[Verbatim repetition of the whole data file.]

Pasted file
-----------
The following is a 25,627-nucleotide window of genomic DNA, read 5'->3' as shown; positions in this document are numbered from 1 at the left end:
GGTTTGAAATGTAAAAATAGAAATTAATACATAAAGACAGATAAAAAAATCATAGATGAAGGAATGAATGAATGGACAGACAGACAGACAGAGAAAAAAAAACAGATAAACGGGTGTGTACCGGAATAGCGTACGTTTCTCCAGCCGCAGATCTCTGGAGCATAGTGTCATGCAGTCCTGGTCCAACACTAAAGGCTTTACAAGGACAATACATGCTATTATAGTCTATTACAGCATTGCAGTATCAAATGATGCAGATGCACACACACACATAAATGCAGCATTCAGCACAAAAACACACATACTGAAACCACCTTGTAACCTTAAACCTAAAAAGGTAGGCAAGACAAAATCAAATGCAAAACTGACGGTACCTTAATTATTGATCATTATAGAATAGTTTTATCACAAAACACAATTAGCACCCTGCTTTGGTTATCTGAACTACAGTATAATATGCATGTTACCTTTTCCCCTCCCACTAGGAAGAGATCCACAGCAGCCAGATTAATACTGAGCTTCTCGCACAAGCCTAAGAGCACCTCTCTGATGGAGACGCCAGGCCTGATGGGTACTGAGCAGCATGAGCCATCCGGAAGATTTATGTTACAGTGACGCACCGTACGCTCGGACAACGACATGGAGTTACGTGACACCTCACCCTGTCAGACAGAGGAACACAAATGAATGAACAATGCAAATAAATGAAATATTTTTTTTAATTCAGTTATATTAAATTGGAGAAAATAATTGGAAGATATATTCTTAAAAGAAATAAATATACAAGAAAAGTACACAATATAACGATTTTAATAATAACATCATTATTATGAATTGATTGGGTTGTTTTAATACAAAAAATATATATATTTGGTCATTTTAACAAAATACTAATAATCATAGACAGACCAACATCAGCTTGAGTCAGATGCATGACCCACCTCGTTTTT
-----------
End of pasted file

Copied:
The following is a 25,627-nucleotide window of genomic DNA, read 5'->3' as shown; positions in this document are numbered from 1 at the left end:
GGTTTGAAATGTAAAAATAGAAATTAATACATAAAGACAGATAAAAAAATCATAGATGAAGGAATGAATGAATGGACAGACAGACAGACAGAGAAAAAAAAACAGATAAACGGGTGTGTACCGGAATAGCGTACGTTTCTCCAGCCGCAGATCTCTGGAGCATAGTGTCATGCAGTCCTGGTCCAACACTAAAGGCTTTACAAGGACAATACATGCTATTATAGTCTATTACAGCATTGCAGTATCAAATGATGCAGATGCACACACACACATAAATGCAGCATTCAGCACAAAAACACACATACTGAAACCACCTTGTAACCTTAAACCTAAAAAGGTAGGCAAGACAAAATCAAATGCAAAACTGACGGTACCTTAATTATTGATCATTATAGAATAGTTTTATCACAAAACACAATTAGCACCCTGCTTTGGTTATCTGAACTACAGTATAATATGCATGTTACCTTTTCCCCTCCCACTAGGAAGAGATCCACAGCAGCCAGATTAATACTGAGCTTCTCGCACAAGCCTAAGAGCACCTCTCTGATGGAGACGCCAGGCCTGATGGGTACTGAGCAGCATGAGCCATCCGGAAGATTTATGTTACAGTGACGCACCGTACGCTCGGACAACGACATGGAGTTACGTGACACCTCACCCTGTCAGACAGAGGAACACAAATGAATGAACAATGCAAATAAATGAAATATTTTTTTTAATTCAGTTATATTAAATTGGAGAAAATAATTGGAAGATATATTCTTAAAAGAAATAAATATACAAGAAAAGTACACAATATAACGATTTTAATAATAACATCATTATTATGAATTGATTGGGTTGTTTTAATACAAAAAATATATATATTTGGTCATTTTAACAAAATACTAATAATCATAGACAGACCAACATCAGCTTGAGTCAGATGCATGACCCACCTCGTTTTT